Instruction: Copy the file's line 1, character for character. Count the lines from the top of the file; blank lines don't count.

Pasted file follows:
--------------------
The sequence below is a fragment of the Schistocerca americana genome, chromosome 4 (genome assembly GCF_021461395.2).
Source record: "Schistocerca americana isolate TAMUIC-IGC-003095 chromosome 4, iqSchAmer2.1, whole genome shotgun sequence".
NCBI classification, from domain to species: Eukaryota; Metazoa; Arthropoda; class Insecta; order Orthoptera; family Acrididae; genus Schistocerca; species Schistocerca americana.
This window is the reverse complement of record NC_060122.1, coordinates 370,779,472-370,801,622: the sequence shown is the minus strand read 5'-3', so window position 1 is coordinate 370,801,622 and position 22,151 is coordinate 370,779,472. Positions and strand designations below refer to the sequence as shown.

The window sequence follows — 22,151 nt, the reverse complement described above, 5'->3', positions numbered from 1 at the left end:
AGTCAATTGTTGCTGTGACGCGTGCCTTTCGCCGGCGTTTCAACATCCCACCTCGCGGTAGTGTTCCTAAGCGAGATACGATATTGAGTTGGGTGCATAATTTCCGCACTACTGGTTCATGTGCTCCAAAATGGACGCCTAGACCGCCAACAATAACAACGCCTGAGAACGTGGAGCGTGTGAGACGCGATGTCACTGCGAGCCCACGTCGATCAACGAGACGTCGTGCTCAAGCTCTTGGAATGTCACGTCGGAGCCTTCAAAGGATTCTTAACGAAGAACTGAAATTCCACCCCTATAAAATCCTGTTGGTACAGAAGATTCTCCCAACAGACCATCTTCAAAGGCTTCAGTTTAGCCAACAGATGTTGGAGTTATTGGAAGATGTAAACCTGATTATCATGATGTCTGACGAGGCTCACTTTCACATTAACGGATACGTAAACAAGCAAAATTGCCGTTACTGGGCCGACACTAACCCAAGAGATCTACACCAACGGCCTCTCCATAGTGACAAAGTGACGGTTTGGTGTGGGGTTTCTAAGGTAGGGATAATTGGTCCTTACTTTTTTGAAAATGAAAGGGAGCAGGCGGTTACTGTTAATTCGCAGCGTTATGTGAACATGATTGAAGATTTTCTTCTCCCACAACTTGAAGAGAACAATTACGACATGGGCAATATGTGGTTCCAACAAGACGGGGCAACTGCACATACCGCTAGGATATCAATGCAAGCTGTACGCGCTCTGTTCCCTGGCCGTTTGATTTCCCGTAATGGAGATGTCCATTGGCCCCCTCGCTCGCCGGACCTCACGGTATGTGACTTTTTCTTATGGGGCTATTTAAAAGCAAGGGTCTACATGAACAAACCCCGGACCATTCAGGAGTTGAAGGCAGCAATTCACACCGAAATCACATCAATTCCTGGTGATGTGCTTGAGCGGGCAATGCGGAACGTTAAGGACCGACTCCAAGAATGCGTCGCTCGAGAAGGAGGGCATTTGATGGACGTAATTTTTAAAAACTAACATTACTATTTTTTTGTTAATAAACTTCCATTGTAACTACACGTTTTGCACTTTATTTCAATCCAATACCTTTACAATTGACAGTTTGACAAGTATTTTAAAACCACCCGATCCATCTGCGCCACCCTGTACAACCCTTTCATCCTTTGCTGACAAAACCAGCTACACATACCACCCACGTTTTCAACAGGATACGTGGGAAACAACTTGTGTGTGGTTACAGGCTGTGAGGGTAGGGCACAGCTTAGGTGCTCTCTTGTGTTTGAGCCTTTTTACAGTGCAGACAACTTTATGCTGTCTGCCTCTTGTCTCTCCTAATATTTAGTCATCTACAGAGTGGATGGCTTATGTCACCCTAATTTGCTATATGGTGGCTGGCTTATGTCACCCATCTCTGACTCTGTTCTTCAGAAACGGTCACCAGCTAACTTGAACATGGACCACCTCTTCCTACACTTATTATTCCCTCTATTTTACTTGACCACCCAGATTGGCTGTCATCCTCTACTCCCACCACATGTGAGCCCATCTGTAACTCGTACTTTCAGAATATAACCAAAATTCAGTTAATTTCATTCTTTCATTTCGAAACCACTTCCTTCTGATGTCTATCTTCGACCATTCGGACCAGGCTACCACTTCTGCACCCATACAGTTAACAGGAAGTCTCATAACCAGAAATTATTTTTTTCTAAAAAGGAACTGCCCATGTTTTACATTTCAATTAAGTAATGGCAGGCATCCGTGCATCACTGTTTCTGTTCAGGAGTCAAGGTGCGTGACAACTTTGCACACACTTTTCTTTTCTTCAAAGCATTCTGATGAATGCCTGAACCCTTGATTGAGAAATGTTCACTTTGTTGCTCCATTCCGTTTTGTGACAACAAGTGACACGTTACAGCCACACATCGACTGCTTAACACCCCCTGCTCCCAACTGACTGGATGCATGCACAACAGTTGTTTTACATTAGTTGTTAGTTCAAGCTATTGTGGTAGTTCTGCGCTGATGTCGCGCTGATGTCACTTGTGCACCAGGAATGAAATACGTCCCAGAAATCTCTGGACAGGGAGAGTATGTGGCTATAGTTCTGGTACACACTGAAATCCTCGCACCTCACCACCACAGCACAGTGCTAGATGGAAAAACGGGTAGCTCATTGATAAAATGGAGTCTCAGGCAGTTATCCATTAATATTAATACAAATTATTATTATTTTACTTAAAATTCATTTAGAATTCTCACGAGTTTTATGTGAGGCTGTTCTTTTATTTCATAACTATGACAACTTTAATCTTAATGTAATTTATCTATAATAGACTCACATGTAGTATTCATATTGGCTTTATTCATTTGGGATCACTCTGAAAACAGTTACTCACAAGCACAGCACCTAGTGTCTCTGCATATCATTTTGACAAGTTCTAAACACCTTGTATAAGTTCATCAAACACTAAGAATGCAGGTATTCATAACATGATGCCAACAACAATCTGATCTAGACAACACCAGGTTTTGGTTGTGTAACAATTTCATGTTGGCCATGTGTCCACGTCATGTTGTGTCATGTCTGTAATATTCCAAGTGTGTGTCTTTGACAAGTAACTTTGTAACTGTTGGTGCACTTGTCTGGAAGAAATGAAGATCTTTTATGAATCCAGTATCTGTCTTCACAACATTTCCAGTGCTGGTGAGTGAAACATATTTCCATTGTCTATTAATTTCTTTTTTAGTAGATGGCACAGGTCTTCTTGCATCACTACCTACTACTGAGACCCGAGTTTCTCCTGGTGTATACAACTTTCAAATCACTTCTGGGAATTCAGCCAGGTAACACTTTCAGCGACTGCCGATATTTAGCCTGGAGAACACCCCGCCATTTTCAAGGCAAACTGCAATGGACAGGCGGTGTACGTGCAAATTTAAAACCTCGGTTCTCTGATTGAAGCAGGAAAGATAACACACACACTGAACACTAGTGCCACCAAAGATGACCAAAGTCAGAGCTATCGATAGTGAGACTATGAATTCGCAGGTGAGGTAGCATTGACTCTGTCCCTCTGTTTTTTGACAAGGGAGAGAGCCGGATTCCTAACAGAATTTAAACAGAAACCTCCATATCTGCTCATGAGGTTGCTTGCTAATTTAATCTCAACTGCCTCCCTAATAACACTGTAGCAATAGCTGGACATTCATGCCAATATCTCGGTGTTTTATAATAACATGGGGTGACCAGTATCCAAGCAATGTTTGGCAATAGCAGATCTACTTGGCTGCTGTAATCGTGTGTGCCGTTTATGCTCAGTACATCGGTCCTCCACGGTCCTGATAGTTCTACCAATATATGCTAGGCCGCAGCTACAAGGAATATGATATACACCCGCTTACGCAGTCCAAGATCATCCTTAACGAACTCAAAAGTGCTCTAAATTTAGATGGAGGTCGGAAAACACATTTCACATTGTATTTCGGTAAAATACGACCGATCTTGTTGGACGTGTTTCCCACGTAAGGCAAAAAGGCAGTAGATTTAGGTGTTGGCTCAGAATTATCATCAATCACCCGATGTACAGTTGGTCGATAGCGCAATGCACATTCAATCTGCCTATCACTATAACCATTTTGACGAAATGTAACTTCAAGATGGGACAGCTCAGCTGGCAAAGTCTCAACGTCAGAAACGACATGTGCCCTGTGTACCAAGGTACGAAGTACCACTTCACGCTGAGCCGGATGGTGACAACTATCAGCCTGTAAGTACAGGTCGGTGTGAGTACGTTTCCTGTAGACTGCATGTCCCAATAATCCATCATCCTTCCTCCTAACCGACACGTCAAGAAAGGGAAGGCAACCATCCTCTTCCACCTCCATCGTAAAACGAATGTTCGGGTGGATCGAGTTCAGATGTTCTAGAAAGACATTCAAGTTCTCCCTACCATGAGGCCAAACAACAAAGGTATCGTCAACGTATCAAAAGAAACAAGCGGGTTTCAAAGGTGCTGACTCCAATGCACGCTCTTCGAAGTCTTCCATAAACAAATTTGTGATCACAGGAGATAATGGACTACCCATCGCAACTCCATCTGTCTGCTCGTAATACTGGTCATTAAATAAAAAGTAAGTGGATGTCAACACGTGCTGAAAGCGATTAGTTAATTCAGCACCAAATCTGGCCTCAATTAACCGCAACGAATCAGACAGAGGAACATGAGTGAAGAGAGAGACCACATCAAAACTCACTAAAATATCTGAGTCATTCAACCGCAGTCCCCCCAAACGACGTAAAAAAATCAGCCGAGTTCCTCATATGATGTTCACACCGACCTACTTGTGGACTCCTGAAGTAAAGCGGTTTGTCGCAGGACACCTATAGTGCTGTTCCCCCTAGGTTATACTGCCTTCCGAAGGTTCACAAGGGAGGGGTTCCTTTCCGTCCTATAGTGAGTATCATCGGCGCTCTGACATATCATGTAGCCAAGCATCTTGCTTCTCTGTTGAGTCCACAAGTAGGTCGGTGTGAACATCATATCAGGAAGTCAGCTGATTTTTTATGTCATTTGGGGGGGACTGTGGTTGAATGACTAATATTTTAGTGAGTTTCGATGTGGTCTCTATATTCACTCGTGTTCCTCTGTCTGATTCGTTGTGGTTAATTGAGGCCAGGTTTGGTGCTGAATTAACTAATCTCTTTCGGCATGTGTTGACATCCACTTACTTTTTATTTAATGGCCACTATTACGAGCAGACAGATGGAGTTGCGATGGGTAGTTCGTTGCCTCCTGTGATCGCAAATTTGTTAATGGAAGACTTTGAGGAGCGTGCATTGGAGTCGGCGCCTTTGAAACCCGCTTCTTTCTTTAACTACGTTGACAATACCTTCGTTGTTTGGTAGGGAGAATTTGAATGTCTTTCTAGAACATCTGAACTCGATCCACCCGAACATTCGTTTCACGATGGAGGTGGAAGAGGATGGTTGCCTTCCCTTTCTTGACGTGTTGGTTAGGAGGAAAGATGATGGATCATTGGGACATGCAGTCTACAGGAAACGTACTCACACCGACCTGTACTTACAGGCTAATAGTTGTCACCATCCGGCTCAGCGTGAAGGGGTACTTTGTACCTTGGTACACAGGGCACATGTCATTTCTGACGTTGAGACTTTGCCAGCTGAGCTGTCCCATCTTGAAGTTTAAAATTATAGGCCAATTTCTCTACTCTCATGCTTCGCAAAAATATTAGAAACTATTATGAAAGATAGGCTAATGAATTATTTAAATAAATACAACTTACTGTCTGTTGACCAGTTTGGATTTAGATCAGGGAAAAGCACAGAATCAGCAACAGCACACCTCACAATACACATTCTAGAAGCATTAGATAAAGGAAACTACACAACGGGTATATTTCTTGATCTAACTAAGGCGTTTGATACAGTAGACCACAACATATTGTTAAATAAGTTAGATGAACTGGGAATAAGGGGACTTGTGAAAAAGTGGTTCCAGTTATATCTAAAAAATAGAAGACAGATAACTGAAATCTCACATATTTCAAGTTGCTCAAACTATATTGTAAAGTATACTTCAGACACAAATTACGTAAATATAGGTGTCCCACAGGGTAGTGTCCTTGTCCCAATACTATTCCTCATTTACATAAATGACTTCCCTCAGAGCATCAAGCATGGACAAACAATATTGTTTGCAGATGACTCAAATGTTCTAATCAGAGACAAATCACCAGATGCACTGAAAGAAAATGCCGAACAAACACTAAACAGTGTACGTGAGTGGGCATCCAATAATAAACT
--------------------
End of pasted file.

The sequence below is a fragment of the Schistocerca americana genome, chromosome 4 (genome assembly GCF_021461395.2).